Carmen Roberts, Executive Vice President, SEIU Local 2015

Carmen Roberts is the first from-our-ranks SEIU 2015 member to be elevated to the position of Executive Vice President of our statewide union. A longtime member of the union’s Bargaining Committee for Los Angeles County IHSS providers, Carmen has served on her union’s Executive Board for nearly a decade, became a Regional Vice President for L.A. County in 2017, and most recently became the union’s very first statewide member leader for home care: First Vice President, Home Care Industry. This position was created in 2021 to ensure that home care workers across the state utilize their power in numbers to advocate for improvements and standards in the state’s In-Home Supportive Services program.

As Executive Vice President, Carmen draws on all her personal experience as a caregiver—as well as all the many leadership hats she’s worn here at the local and beyond—to this role. Carmen brings special focus to Region 1. With member leaders there, Carmen continues her commitment to building power and bringing structural change to the region’s long-term care industry. 

Carmen can still remember the moment when she realized just how deeply meaningful it was to be a long-term care provider. She was new to her union, and it was a conversation with her union organizer who—with compassion in her voice—helped Carmen see that it takes a special kind of kindness, patience, and skill to ensure our recipients feel good about themselves. Ensuring that they have all the dignity they deserve lifts up the entire community.

That conversation opened Carmen’s eyes and she realized caregiving was bigger than just Carmen and her dad—it was a broken industry employing millions of compassionate caregivers, limping along with inadequate funding, low wages, insufficient training and a ballooning population in need of long-term care. 

From that moment, Carmen decided to bring her skills and energy to her union. Recently retired at the time, she had been a nationwide logistics and supplies manager for AT&T, overseeing a large budget. There, she saw that her staff belonged to a union (the Communication Workers of America), but it wasn’t until she became a part of her long-term care providers’ union that it “clicked” and she saw the value of a union that empowers low paid workers—most of them women of color—to better their lives and have a voice in their industry.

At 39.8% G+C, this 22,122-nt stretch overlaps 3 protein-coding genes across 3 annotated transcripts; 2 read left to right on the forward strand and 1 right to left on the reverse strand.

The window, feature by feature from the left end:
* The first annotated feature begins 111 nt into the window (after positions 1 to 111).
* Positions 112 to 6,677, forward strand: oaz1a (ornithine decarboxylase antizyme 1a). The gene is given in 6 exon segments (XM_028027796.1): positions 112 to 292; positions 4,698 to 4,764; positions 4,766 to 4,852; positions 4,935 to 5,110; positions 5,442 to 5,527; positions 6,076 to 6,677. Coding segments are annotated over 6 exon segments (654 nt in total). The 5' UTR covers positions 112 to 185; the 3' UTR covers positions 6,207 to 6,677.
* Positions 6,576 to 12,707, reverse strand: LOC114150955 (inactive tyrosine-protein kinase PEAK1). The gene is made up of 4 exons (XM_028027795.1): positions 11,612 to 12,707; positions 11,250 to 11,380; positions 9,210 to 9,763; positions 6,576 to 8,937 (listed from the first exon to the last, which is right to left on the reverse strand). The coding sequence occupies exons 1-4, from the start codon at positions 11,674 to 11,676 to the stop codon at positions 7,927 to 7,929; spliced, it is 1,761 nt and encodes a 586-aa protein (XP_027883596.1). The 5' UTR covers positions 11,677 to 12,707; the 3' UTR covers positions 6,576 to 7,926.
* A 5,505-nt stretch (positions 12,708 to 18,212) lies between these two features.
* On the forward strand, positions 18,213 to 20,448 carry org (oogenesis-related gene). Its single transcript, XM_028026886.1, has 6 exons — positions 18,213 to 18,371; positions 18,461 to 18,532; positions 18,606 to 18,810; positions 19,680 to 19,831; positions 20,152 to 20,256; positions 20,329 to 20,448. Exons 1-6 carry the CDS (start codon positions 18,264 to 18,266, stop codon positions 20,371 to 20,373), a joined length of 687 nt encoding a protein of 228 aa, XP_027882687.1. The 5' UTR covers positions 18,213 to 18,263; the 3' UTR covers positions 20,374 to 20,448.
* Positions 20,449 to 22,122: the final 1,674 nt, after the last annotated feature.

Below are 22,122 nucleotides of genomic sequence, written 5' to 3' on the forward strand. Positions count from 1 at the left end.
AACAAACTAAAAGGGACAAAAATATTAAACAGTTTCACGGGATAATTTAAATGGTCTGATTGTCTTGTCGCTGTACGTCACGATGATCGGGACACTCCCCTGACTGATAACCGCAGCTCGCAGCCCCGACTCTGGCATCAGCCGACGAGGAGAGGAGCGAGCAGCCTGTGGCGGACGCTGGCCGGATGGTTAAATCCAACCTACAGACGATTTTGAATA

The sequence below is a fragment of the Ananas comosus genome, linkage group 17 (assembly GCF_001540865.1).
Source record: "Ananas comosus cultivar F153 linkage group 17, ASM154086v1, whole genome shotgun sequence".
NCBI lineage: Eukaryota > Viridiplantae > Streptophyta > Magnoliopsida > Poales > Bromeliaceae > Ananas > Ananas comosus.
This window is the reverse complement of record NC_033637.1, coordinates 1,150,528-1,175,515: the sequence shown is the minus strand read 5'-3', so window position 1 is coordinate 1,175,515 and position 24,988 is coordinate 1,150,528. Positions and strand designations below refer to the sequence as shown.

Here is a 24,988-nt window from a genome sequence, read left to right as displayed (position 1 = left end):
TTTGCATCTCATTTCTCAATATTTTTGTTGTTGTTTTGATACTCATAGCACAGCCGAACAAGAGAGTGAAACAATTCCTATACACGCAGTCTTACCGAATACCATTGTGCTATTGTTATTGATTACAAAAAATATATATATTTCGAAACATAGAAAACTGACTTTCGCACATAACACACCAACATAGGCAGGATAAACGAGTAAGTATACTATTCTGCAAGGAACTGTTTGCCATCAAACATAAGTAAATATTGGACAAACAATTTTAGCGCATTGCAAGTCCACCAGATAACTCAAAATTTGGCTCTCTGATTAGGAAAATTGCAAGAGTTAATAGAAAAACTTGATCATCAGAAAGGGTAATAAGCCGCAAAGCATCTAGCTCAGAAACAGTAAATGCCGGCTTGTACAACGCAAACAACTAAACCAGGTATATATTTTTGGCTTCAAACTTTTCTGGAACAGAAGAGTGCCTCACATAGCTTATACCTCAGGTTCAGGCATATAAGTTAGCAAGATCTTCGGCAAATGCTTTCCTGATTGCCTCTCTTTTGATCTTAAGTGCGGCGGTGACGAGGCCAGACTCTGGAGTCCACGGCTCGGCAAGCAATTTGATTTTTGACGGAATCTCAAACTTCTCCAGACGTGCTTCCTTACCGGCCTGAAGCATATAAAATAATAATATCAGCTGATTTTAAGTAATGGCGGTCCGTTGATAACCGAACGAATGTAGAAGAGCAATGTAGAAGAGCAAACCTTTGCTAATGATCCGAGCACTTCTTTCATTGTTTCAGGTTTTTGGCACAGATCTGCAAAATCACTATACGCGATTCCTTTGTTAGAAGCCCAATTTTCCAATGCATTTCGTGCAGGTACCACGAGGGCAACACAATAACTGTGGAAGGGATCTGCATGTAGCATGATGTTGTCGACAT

Carmen immediately got to work reaching out to other care providers in her area, helping them catch the same vision for the dignity of their work, the dignity of their consumers and the dignity and respect they could demand by standing together in their union. She knew that because home care providers were isolated and didn’t share a common workplace, staying connected was the only way to wield collective power.

Soon after getting involved, around the time of the housing collapse and Great Recession, a bank was trying to take a home care provider’s home. Carmen helped organize a picket at the bank president’s home that resulted in saving this woman’s home. 

After that, Carmen’s role as a member leader and activist only grew. She got involved in pretty much every aspect of her union’s work. She spoke out everywhere from local churches in her city of Pasadena to Sacramento and Washington, D.C., attending rallies, lobbying elected leaders, speaking to reporters. 

Like many who are especially compassionate, Carmen developed her caregiver’s heart through tragedy. Carmen lost her mom when she was only 8½, and as the oldest, became a sort of mom to her younger siblings. Although it might sound mystical, Carmen believes her mom was led to teach Carmen things that you normally don’t teach a small child. Her mother was a big reader who expanded Carmen’s world far beyond their small South Carolina town. She taught Carmen to cook and shop and handle money. She learned the importance of getting small gifts for people and being a lady.

During the pandemic, Carmen went into overdrive to ensure members stayed connected and felt supported. Already isolated, she knew it was important to reach out, ensure providers knew they had a union looking out for them, and got all the updates about PPE, vaccination and other lifesaving information during the pandemic.

Carmen is working toward that day when long-term care is recognized as a real career. When young people will say “I want to go into long-term care work” like others choose engineering, medicine, and law; when our elderly consumers and people with disabilities are heard and respected, not forgotten.